The Saebit Student Council plus one (shh)

It doesn't help that all the protagonists are unfairly attractive (FYI, the majority of the main cast were idols and kpop trainees!) and seemed to have pretty good chemistry with one another— and not just in the romantic sense. After all, it's not a good coming-of-age drama if you don't have a quirky set of friends, right? Watching the group banter, goof around, and study together will have viewers smilingly reminisce about their own experiences growing up. The actors themselves seemed to be fearless when initiating and sustaining skinship (affectionate touching). Acting cute, hugging each other, calling each other pet names, having friendly (and unknowingly romantic) hangouts came naturally to the cast members (check out the behind-the-scenes of the series! It's a riot!). A special commendation to the only female cast member, Yang Seo-hyun, for her portrayal of the bratty lovestruck antagonist, Lee So-hee. (I cannot count how many times I slapped her in my head.)


Going beyond kilig, Light on Me also raised some relevant issues about the need for more acceptance and awareness for LGBTQ+ people. However brief, the show also touched on topics of family problems (and the insane need to be perfect and well-liked), non-consensual acts (taking pictures without consent), and cyberbullying. While not all of these issues were heavily focused on, it was still surprising that the writers included them as part of the world-building. My favorite issue that this show addressed would definitely be its take on healthy dating culture. While the story uses messy unrequited love to churn the story along, Shin-woo's outlook on dating and relationships definitely stood out.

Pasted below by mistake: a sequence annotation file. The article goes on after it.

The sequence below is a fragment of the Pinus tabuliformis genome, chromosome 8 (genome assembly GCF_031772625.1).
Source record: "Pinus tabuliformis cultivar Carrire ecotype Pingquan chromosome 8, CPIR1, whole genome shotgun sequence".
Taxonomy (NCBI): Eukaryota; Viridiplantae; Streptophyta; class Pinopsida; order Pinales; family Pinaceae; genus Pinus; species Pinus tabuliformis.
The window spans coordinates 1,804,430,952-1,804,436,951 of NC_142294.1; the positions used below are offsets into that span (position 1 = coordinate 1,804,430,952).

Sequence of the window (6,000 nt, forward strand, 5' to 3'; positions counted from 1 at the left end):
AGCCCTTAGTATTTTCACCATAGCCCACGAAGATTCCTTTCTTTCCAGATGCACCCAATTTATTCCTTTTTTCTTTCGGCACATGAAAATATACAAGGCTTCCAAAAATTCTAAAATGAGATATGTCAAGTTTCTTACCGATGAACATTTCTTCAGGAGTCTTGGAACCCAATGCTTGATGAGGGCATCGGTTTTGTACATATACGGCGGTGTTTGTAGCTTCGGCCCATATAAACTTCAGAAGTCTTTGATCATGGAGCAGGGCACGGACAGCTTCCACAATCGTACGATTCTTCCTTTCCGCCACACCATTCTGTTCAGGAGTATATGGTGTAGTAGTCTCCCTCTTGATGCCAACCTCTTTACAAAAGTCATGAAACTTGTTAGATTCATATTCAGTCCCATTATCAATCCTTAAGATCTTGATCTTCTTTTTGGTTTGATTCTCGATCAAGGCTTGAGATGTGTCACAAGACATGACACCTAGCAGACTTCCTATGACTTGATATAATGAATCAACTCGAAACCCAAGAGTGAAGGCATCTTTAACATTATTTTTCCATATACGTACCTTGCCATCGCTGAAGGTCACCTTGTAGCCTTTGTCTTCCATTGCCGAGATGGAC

Overall, Light on Me is definitely South Korea's most wholesome and well-formed BL Drama Series— sealing it as a serious contender in Asia's BL industry. We definitely will be looking forward to a possible sequel featuring our gullible teacher, Seo Haet-bit, and his childhood friend, Tae-sung!

WATCH HERE: Rakuten Viki or WeTV


STREAM: If you're curious about how South Korea is (finally) telling LGBTQ+ stories, then this is definitely a must-watch. Also, you'll probably enjoy watching if you're a fan of Coming of Age dramas and the slice-of-life genre.


SKIP: If you're looking for complex acting (you know what made us sob? Move to Heaven) and a unique storyline (we'd recommend a zany drama like Zombie Detective if you are), this would not be the mini-drama for you.

Interested in more BL dramas? Check out our article on Boys Love in South Korea!